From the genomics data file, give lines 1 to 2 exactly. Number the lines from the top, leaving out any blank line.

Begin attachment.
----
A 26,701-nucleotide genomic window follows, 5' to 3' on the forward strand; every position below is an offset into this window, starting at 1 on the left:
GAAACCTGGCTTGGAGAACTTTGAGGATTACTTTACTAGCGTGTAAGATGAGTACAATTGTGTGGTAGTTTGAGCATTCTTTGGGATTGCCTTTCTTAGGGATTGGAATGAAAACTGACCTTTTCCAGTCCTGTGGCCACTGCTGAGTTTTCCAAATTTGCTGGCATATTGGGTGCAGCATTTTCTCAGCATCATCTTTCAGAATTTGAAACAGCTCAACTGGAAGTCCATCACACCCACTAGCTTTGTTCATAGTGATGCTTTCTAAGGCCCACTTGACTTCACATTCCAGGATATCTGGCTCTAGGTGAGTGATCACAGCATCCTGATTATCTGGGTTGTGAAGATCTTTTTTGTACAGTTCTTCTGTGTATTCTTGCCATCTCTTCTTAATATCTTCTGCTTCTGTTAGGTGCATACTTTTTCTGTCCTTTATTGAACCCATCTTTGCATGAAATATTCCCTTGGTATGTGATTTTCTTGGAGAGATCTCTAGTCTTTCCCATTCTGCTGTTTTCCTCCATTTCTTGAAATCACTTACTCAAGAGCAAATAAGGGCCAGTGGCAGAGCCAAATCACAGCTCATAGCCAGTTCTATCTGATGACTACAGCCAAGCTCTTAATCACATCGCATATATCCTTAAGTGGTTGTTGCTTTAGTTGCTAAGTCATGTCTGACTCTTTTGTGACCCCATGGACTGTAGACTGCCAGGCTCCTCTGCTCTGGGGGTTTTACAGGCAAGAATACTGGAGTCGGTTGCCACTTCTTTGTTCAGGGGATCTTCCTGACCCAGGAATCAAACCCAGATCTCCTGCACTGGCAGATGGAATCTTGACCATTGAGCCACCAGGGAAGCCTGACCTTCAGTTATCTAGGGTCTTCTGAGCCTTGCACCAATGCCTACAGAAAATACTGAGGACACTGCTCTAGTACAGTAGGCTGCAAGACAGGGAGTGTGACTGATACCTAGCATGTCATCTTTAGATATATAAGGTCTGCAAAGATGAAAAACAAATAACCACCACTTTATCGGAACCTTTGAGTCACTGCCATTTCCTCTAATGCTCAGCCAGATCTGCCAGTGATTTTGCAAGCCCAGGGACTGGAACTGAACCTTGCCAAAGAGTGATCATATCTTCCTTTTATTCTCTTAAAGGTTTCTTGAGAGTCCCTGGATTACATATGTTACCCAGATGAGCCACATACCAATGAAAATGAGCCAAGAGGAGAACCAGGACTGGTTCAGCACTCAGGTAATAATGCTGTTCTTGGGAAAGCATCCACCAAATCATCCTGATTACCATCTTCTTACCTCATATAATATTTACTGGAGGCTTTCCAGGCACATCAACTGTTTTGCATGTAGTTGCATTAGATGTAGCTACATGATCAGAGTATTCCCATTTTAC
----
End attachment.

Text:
A 26,701-nucleotide genomic window follows, 5' to 3' on the forward strand; every position below is an offset into this window, starting at 1 on the left:
GAAACCTGGCTTGGAGAACTTTGAGGATTACTTTACTAGCGTGTAAGATGAGTACAATTGTGTGGTAGTTTGAGCATTCTTTGGGATTGCCTTTCTTAGGGATTGGAATGAAAACTGACCTTTTCCAGTCCTGTGGCCACTGCTGAGTTTTCCAAATTTGCTGGCATATTGGGTGCAGCATTTTCTCAGCATCATCTTTCAGAATTTGAAACAGCTCAACTGGAAGTCCATCACACCCACTAGCTTTGTTCATAGTGATGCTTTCTAAGGCCCACTTGACTTCACATTCCAGGATATCTGGCTCTAGGTGAGTGATCACAGCATCCTGATTATCTGGGTTGTGAAGATCTTTTTTGTACAGTTCTTCTGTGTATTCTTGCCATCTCTTCTTAATATCTTCTGCTTCTGTTAGGTGCATACTTTTTCTGTCCTTTATTGAACCCATCTTTGCATGAAATATTCCCTTGGTATGTGATTTTCTTGGAGAGATCTCTAGTCTTTCCCATTCTGCTGTTTTCCTCCATTTCTTGAAATCACTTACTCAAGAGCAAATAAGGGCCAGTGGCAGAGCCAAATCACAGCTCATAGCCAGTTCTATCTGATGACTACAGCCAAGCTCTTAATCACATCGCATATATCCTTAAGTGGTTGTTGCTTTAGTTGCTAAGTCATGTCTGACTCTTTTGTGACCCCATGGACTGTAGACTGCCAGGCTCCTCTGCTCTGGGGGTTTTACAGGCAAGAATACTGGAGTCGGTTGCCACTTCTTTGTTCAGGGGATCTTCCTGACCCAGGAATCAAACCCAGATCTCCTGCACTGGCAGATGGAATCTTGACCATTGAGCCACCAGGGAAGCCTGACCTTCAGTTATCTAGGGTCTTCTGAGCCTTGCACCAATGCCTACAGAAAATACTGAGGACACTGCTCTAGTACAGTAGGCTGCAAGACAGGGAGTGTGACTGATACCTAGCATGTCATCTTTAGATATATAAGGTCTGCAAAGATGAAAAACAAATAACCACCACTTTATCGGAACCTTTGAGTCACTGCCATTTCCTCTAATGCTCAGCCAGATCTGCCAGTGATTTTGCAAGCCCAGGGACTGGAACTGAACCTTGCCAAAGAGTGATCATATCTTCCTTTTATTCTCTTAAAGGTTTCTTGAGAGTCCCTGGATTACATATGTTACCCAGATGAGCCACATACCAATGAAAATGAGCCAAGAGGAGAACCAGGACTGGTTCAGCACTCAGGTAATAATGCTGTTCTTGGGAAAGCATCCACCAAATCATCCTGATTACCATCTTCTTACCTCATATAATATTTACTGGAGGCTTTCCAGGCACATCAACTGTTTTGCATGTAGTTGCATTAGATGTAGCTACATGATCAGAGTATTCCCATTTTAC